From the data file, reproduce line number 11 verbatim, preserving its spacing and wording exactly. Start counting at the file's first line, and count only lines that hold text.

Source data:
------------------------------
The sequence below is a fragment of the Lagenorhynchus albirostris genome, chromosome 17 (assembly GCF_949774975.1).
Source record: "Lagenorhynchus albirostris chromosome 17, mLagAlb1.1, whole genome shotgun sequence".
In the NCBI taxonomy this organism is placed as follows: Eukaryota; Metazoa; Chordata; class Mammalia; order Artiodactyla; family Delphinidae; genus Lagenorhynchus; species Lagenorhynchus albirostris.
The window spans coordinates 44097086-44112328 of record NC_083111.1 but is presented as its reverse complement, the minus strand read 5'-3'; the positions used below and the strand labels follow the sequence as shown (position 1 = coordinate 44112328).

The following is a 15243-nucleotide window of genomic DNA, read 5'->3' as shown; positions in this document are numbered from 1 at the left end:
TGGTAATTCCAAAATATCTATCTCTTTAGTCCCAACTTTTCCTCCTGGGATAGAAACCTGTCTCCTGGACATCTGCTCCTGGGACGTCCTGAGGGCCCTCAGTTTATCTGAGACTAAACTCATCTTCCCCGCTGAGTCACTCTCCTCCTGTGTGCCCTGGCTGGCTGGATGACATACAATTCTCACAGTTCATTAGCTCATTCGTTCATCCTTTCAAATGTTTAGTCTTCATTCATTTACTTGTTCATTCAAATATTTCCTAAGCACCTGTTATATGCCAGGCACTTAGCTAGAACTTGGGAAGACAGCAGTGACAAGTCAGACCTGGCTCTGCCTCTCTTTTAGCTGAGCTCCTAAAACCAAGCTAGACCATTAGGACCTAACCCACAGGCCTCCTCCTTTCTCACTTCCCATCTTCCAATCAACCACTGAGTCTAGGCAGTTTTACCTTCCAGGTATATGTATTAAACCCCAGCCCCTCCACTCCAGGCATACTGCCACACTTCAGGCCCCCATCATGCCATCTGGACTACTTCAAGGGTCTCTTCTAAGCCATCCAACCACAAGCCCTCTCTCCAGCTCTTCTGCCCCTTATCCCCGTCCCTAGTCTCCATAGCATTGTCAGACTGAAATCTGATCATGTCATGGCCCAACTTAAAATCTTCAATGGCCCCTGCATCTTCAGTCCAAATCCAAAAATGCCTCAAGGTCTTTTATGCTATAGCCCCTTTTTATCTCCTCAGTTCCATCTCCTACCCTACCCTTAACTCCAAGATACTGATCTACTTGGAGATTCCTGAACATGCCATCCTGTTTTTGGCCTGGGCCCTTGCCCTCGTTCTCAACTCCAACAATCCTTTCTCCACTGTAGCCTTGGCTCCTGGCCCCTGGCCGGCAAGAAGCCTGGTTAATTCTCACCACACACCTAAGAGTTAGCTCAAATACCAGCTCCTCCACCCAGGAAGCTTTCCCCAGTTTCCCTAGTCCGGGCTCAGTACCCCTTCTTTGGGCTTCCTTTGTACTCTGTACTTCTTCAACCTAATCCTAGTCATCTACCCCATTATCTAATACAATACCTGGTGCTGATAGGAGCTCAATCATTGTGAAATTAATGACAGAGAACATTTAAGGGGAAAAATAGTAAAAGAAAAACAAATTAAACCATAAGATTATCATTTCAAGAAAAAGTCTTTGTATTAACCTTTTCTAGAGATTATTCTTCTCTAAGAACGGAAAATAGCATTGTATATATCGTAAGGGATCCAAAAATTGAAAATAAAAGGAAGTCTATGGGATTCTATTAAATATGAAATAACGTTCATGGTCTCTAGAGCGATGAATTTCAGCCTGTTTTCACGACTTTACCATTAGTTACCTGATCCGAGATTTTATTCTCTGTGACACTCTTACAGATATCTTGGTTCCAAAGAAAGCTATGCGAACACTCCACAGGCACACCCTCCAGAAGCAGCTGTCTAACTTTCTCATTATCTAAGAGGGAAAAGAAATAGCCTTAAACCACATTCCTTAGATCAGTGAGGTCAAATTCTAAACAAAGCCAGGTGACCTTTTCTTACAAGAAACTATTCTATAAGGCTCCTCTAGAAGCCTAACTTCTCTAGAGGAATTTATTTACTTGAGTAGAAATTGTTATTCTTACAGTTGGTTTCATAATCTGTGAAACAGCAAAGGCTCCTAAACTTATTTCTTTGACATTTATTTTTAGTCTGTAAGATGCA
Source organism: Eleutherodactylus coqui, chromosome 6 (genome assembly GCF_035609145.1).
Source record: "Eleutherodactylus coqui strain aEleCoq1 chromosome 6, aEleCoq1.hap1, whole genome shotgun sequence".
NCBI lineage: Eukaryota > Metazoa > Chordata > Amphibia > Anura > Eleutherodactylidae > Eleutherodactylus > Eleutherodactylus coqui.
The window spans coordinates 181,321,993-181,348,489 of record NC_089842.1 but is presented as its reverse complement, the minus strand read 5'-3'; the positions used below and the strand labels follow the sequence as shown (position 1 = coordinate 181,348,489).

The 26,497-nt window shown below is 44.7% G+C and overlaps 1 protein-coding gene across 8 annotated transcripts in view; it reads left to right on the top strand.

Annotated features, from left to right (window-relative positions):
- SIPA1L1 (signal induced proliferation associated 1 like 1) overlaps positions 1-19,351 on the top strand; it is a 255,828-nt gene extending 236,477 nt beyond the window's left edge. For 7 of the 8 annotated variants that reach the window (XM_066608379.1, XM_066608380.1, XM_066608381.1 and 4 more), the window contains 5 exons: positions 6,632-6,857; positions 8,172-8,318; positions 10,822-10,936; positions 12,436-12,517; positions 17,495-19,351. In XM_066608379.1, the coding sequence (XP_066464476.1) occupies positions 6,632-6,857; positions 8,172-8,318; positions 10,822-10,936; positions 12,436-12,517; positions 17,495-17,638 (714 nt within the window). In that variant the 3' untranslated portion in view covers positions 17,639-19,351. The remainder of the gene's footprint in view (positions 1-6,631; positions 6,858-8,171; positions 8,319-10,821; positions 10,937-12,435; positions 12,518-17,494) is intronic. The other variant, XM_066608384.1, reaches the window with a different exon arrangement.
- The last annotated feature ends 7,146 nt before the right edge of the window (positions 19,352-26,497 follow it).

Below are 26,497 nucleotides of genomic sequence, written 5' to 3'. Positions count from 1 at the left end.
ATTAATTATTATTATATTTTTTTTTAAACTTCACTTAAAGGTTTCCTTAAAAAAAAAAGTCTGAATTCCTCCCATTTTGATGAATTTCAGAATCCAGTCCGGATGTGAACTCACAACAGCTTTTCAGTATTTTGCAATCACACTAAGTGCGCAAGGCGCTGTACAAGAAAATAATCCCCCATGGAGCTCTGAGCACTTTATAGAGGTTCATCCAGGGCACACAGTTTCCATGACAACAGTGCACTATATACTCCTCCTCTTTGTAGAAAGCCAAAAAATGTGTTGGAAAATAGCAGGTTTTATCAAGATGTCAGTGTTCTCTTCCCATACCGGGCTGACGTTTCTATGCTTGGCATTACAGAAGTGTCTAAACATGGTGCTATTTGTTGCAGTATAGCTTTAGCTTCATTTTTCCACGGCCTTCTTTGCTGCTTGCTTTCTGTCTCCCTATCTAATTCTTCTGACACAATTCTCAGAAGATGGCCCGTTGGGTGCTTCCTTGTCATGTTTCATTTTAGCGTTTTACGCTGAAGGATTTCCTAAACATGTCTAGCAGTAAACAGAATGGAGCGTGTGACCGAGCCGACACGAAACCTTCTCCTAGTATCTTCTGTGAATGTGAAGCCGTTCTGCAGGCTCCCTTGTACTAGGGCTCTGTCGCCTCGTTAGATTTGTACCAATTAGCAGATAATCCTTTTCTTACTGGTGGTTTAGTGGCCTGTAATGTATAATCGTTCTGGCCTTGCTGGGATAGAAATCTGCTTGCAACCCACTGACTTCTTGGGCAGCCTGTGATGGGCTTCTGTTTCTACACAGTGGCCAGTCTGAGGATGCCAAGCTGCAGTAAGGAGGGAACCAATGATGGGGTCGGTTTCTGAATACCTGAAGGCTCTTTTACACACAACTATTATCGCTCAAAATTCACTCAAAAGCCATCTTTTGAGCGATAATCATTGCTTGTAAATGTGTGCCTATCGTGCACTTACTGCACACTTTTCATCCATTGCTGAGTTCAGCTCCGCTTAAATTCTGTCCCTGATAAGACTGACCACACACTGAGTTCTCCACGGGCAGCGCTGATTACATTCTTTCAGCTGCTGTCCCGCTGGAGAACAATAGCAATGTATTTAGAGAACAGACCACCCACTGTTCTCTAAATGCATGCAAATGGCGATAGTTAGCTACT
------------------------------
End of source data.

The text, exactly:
The 26,497-nt window shown below is 44.7% G+C and overlaps 1 protein-coding gene across 8 annotated transcripts in view; it reads left to right on the top strand.